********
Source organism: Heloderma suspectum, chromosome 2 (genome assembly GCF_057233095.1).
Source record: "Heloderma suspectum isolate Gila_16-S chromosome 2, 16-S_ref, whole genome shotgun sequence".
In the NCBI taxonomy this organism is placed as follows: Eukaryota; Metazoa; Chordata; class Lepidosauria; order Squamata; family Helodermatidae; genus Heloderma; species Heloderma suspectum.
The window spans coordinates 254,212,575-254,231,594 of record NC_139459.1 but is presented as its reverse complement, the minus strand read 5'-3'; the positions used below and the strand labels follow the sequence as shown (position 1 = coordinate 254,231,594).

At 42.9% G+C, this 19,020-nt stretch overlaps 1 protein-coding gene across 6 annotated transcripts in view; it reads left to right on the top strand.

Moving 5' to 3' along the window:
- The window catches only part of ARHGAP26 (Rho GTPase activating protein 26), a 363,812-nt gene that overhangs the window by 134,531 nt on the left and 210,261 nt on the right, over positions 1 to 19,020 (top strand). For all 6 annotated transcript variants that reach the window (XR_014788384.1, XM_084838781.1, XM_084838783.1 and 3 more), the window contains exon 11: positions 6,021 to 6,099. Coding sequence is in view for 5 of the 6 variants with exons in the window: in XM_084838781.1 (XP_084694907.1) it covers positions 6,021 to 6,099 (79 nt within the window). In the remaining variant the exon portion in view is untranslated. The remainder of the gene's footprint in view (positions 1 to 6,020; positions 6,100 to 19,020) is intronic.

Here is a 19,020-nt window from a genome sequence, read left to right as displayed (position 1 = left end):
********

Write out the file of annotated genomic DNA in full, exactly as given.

Source organism: Heloderma suspectum, chromosome 2 (genome assembly GCF_057233095.1).
Source record: "Heloderma suspectum isolate Gila_16-S chromosome 2, 16-S_ref, whole genome shotgun sequence".
In the NCBI taxonomy this organism is placed as follows: Eukaryota; Metazoa; Chordata; class Lepidosauria; order Squamata; family Helodermatidae; genus Heloderma; species Heloderma suspectum.
The window spans coordinates 254,212,575-254,231,594 of record NC_139459.1 but is presented as its reverse complement, the minus strand read 5'-3'; the positions used below and the strand labels follow the sequence as shown (position 1 = coordinate 254,231,594).

At 42.9% G+C, this 19,020-nt stretch overlaps 1 protein-coding gene across 6 annotated transcripts in view; it reads left to right on the top strand.

Moving 5' to 3' along the window:
- The window catches only part of ARHGAP26 (Rho GTPase activating protein 26), a 363,812-nt gene that overhangs the window by 134,531 nt on the left and 210,261 nt on the right, over positions 1 to 19,020 (top strand). For all 6 annotated transcript variants that reach the window (XR_014788384.1, XM_084838781.1, XM_084838783.1 and 3 more), the window contains exon 11: positions 6,021 to 6,099. Coding sequence is in view for 5 of the 6 variants with exons in the window: in XM_084838781.1 (XP_084694907.1) it covers positions 6,021 to 6,099 (79 nt within the window). In the remaining variant the exon portion in view is untranslated. The remainder of the gene's footprint in view (positions 1 to 6,020; positions 6,100 to 19,020) is intronic.

Here is a 19,020-nt window from a genome sequence, read left to right as displayed (position 1 = left end):